London and Middlesex: or, An historical, commercial, & descriptive survey of the metropolis of Great-Britain: including sketches of its environs, and a topographical account of the most remarkable places in the above county, Volume 1
Printed by W. Wilson, for Vernor, Hood, and Sharpe, 1810 - London (England)
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acres Act of Parliament Aldermen appears Archhishop arms assembled attended beheaded Bishop body Bridge burnt charter Church Citizens City of London commerce committed Common Council Company Court Crown death divers dreadful Duke Duke of York Earl Edward England Essex exhihited feet Fire four granted Guildhall Hall Henry Hill Hist horses House of Commons Howe's Stow Ihid increased inhahitants Jolm King King's Kingdom land Lane liberty Lond London Bridge Lord Mayor Maior Majesty March ment merchants Metropolis Middlesex multitnde night nohility occasion officers Palace parish Parliament passed Paul's persons Petition Plague Popish Plot Port of London present Prince principal prisoners privileges proceedings Proclamation Queen reign river river Thames Roman Royal says Stow sent Sheriffs ships side Southwark Stow's Ann Street Thames tion tlie Tower Tower Hill town trade Treason Tyburn unto Westminster Westminster Hall whilst whole William
Page 477 - Orange should be declared King and Queen of England...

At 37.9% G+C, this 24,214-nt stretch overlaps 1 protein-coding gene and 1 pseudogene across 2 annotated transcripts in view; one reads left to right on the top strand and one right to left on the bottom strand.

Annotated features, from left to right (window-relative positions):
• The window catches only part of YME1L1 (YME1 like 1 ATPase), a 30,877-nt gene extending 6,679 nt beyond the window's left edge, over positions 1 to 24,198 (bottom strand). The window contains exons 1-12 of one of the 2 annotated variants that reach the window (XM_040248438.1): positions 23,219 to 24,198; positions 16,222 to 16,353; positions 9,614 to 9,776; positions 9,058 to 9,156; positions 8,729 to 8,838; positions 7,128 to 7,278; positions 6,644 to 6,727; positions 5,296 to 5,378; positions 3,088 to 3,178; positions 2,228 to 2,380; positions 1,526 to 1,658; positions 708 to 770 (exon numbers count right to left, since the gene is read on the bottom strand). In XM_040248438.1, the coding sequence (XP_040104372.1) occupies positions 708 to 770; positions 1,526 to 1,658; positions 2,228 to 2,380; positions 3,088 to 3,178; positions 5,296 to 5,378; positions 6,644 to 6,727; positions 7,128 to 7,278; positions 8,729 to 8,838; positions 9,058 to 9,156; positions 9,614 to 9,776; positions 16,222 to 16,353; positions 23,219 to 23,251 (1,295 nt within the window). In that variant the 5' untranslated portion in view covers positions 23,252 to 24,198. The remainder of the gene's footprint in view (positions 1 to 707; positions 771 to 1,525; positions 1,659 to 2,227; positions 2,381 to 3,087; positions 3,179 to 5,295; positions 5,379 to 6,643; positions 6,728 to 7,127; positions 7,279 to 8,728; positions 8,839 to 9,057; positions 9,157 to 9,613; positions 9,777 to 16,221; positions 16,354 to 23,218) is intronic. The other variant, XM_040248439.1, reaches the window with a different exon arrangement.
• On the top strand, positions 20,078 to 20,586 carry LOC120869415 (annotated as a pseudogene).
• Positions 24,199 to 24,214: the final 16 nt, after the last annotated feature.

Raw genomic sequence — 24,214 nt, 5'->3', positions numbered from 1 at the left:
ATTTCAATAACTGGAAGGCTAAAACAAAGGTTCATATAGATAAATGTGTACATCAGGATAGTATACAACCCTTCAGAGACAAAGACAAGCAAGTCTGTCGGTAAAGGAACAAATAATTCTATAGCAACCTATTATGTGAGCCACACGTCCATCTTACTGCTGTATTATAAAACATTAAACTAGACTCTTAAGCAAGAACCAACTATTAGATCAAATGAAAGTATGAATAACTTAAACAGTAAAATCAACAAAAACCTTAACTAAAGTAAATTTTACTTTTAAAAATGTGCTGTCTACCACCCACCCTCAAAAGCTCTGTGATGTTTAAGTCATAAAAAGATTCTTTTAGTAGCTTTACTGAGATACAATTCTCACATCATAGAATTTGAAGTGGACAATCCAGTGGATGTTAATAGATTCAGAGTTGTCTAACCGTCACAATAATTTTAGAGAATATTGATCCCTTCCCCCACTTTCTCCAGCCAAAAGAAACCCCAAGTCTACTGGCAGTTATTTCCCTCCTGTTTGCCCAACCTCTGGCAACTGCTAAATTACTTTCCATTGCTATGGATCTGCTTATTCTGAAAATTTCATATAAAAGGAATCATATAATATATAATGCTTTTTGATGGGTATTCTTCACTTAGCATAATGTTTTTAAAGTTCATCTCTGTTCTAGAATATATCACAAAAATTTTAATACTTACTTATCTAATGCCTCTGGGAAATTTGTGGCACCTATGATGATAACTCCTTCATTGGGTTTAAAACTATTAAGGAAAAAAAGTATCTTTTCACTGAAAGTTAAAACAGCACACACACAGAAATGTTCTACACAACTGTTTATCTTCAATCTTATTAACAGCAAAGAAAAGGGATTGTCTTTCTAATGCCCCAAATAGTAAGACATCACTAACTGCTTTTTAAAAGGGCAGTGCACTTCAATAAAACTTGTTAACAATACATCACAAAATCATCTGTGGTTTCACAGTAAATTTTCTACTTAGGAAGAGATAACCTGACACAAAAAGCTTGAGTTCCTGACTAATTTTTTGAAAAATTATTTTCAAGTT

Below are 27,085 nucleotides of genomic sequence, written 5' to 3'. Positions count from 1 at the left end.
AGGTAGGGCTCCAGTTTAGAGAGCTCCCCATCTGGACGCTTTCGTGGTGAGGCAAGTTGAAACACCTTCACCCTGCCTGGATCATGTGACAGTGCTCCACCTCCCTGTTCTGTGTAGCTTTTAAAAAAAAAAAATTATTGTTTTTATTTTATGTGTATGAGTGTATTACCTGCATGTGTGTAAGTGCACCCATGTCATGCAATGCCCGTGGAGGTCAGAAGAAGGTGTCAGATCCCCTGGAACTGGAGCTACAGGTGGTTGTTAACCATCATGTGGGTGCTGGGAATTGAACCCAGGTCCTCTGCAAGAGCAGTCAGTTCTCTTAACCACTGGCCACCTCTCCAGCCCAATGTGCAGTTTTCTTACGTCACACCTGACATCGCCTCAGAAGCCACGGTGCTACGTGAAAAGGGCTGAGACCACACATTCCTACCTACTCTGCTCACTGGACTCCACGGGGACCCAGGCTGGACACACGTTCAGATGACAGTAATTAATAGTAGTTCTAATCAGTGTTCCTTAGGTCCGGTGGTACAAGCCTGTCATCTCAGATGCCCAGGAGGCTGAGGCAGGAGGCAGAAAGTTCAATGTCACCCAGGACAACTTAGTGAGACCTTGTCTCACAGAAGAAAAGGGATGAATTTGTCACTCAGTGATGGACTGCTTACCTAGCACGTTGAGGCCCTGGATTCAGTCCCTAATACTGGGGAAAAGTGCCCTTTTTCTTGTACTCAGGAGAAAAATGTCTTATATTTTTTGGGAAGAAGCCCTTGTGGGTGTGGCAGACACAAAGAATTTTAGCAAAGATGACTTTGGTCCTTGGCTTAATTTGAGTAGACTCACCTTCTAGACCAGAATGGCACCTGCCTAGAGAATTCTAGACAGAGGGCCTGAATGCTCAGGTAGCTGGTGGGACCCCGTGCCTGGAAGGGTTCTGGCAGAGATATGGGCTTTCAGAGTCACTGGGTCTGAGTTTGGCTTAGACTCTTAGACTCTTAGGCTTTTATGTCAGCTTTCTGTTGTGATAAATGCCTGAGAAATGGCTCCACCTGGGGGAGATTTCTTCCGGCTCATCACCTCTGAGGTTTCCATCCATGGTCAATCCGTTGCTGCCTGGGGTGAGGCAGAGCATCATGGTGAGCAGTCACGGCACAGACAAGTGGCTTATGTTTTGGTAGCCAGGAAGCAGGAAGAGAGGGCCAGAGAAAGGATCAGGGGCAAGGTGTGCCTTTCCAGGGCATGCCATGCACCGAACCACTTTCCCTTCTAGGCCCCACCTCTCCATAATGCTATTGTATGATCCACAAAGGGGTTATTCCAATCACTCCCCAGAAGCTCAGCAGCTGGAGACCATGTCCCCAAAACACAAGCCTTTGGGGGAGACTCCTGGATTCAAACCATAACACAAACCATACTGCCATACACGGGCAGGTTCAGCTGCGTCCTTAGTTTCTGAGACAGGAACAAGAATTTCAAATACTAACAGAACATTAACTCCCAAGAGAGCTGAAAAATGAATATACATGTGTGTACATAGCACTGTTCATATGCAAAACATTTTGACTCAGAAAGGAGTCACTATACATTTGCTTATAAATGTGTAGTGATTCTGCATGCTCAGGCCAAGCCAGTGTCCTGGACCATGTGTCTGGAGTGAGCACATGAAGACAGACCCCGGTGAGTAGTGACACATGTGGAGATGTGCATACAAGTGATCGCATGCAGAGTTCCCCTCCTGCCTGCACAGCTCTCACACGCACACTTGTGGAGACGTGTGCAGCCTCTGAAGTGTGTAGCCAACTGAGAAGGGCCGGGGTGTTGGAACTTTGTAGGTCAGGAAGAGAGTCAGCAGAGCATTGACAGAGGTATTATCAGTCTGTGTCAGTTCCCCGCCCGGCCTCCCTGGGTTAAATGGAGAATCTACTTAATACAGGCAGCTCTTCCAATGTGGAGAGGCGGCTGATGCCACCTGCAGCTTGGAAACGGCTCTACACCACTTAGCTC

Page 59 - Now to the sister hills that skirt her plain, To lofty Harrow now, and now to where Majestic Windsor lifts his princely brow. In lovely contrast to this glorious view, Calmly magnificent, then will we turn To where the silver Thames first rural grows. There let the feasted eye unwearied stray; Luxurious, there, rove through the pendent woods That nodding hang o'er Harrington's retreat...
Page 300 - For the Queen! For the Queen! A plot is laid for my life!
Page 378 - ... else, seeing they were all dead, and were to be huddled together into the common grave of mankind, as we may call it, for here was no difference made, but poor and rich went together ; there was no other way of burials, neither was it possible there should, for coffins were not to be had for the prodigious numbers that fell in such a calamity as this.
Page 335 - Several other Projectors were in like manner personated in this Antimasque ; and it pleased the spectators the more, because by it an information was covertly given to the King of the unfitness and ridiculousness of these projects against the law ; and the Attorney Noy, who had most knowledge of them, had a great hand in this Antimasque of the Projectors.
Page 398 - ... upon the stall, they took them up with the instrument they used and threw them into the cart, and all this while the piper slept soundly. From hence they passed along and took in other dead bodies, till, as honest John Hayward told me, they almost buried him alive in the cart ; yet all this while he slept soundly.
Page 469 - ... that made so ill a return for it : she rejoiced, that God had honoured her to be the first that suffered by fire in this reign : and that her suffering was a martyrdom for that religion which was all love.
Page 60 - Heavens! what a goodly prospect spreads around, Of hills, and dales, and woods, and lawns, and spires, And glittering towns, and gilded streams, till all The stretching landscape into smoke decays!